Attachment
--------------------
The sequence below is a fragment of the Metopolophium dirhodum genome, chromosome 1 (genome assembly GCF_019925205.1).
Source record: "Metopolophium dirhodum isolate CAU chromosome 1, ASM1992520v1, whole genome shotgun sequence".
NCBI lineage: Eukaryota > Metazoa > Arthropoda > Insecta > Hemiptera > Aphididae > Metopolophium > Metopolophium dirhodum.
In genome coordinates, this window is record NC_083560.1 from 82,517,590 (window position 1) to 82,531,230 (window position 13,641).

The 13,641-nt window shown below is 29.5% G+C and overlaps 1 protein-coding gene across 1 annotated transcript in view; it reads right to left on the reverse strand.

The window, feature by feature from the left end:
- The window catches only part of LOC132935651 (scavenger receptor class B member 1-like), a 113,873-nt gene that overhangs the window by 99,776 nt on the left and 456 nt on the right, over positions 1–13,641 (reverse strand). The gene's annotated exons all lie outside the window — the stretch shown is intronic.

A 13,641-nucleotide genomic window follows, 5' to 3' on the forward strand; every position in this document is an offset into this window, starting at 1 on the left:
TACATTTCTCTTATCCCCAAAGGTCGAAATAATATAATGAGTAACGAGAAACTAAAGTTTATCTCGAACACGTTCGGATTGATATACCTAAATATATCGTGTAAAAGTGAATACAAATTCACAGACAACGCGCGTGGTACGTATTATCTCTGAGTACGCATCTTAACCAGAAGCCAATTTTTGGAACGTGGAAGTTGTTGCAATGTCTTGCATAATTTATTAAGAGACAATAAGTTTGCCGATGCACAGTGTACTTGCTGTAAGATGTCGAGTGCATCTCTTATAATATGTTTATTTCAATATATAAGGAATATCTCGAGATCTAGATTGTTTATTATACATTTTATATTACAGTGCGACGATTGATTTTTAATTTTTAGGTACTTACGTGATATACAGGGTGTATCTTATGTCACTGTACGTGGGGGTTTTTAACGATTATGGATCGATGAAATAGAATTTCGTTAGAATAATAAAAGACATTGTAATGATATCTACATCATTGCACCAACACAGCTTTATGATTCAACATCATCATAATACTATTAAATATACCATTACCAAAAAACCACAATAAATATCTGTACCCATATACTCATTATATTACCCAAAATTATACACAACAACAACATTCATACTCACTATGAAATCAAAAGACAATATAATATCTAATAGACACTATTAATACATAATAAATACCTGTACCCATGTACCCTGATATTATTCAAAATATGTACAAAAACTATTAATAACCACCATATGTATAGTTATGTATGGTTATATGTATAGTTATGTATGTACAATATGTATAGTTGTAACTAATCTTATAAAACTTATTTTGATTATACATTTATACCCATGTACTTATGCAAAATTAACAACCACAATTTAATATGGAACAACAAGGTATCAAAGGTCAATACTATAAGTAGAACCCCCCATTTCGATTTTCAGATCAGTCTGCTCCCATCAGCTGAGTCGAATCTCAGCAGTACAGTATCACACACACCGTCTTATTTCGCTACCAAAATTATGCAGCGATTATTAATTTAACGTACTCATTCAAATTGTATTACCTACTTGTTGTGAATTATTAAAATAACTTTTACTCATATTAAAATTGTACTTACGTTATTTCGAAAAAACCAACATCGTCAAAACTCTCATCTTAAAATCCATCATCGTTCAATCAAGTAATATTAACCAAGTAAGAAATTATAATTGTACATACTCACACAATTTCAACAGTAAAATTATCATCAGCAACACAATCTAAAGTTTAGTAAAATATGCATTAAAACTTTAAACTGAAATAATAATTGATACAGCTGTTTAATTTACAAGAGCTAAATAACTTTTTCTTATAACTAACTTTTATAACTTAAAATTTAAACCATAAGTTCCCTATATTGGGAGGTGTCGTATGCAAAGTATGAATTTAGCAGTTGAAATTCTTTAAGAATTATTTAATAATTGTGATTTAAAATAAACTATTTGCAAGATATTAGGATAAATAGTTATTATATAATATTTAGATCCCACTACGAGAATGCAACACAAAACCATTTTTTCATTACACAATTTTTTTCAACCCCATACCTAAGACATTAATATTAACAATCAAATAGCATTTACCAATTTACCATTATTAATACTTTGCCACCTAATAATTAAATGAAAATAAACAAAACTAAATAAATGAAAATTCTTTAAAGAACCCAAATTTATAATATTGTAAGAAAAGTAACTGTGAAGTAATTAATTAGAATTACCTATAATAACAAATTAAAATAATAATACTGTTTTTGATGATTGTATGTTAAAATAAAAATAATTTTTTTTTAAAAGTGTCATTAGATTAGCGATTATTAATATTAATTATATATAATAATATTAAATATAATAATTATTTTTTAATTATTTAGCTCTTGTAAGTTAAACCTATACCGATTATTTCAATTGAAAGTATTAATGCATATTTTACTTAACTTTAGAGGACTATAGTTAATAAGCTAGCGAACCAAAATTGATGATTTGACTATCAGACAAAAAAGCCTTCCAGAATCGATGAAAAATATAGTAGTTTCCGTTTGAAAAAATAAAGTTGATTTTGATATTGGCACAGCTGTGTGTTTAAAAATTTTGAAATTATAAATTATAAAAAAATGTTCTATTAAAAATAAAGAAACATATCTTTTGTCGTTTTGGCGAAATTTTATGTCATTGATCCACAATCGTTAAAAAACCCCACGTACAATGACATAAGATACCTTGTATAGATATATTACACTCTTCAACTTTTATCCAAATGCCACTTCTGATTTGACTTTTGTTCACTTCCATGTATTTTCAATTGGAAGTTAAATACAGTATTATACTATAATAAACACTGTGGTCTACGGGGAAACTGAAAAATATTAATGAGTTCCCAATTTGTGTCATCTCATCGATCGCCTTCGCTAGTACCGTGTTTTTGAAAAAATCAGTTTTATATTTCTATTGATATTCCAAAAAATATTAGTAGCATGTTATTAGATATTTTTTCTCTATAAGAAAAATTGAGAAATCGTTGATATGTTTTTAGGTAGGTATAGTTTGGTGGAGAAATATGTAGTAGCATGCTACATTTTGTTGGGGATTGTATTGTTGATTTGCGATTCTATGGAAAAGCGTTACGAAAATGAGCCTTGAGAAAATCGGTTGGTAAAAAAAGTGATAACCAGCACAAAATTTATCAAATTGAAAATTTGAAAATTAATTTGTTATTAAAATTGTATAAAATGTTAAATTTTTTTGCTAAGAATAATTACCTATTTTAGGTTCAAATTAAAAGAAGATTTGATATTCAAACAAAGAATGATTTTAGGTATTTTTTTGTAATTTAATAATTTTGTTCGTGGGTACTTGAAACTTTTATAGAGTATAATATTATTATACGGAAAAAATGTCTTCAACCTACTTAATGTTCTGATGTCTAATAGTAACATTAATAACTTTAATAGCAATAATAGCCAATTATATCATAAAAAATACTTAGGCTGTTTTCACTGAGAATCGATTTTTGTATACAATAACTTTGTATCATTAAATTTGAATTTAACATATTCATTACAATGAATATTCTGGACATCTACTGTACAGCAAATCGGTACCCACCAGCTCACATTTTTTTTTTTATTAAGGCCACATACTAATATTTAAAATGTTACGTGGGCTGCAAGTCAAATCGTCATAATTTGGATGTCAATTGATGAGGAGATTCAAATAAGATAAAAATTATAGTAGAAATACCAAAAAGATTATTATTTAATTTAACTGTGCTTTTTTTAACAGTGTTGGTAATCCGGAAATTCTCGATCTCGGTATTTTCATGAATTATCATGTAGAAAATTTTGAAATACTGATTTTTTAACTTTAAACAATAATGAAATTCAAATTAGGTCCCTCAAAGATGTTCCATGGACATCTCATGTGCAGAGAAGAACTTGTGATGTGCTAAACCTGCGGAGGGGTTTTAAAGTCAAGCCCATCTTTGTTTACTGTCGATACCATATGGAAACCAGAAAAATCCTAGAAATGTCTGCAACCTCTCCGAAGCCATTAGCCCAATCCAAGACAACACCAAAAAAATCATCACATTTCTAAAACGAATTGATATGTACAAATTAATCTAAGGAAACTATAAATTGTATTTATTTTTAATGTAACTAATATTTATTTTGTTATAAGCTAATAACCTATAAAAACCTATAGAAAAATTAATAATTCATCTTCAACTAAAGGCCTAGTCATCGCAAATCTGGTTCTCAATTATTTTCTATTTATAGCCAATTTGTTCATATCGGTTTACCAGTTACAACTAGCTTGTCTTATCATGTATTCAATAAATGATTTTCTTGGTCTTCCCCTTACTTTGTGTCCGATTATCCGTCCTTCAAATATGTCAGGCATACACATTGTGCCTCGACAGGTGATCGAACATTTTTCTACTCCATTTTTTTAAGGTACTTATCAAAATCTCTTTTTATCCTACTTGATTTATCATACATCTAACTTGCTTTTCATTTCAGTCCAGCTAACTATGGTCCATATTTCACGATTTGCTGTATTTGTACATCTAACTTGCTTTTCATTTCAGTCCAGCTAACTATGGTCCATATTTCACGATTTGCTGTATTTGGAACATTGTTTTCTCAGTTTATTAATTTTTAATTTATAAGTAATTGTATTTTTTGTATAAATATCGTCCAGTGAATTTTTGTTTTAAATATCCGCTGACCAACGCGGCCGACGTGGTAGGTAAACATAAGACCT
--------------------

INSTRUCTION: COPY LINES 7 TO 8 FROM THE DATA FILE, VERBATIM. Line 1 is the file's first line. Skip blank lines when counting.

- The window catches only part of LOC132935651 (scavenger receptor class B member 1-like), a 113,873-nt gene that overhangs the window by 99,776 nt on the left and 456 nt on the right, over positions 1–13,641 (reverse strand). The gene's annotated exons all lie outside the window — the stretch shown is intronic.

A 13,641-nucleotide genomic window follows, 5' to 3' on the forward strand; every position in this document is an offset into this window, starting at 1 on the left: